If more people use allotments, it proves to councillors that urban growing spaces have community value and shouldn’t be sold off for development. They’re unique green lungs in our cities that need protecting for future generations. I hope I’ve managed to convince you to give it a go yourself.

If allotment growing isn’t for you then why not try growing your own at home? If you have outdoor space you can easily grow a variety of fruit and vegetables in pots, grow bags or planters.

Even if you don’t, it’s still possible to grow things like tomatoes or peppers indoors on your own windowsill. Just think of the money you could save, and the sustainability points you can award yourself on behalf of the planet!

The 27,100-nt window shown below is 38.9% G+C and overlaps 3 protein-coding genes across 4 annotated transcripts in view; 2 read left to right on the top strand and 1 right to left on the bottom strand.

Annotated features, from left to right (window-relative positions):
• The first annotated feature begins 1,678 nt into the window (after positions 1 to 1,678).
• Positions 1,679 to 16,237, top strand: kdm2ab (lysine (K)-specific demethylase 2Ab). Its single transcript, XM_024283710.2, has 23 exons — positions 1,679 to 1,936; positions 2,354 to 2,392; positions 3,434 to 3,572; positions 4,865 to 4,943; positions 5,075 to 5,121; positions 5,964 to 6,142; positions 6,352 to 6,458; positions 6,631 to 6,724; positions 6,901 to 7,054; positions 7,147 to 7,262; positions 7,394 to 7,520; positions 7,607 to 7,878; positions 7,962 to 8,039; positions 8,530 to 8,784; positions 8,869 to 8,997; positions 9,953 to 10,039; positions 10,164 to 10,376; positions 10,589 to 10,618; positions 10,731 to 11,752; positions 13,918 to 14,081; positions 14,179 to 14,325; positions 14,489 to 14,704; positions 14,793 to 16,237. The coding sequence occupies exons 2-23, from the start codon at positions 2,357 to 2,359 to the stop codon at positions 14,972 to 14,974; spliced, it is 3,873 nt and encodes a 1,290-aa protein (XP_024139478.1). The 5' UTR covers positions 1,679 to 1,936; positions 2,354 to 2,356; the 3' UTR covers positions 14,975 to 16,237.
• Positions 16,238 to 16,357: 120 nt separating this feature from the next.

It’s good for you and the environment

Fertilisers, manufacturing, packaging, and transport in the food production chain wrack up significant CO2 emissions. Growing your own is a great way to reduce your carbon footprint, which is vital in helping to limit global climate change. Growing organically can also improve soil health and help biodiversity to flourish.

Additionally, tending to plants can be a really calming activity and help to ease stress, anxiety and even depression. Studies have proven it!

So why not be part of the green-fingered revolution?

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Mark Beattie – 2nd year student of Nutritional Sciences at MMU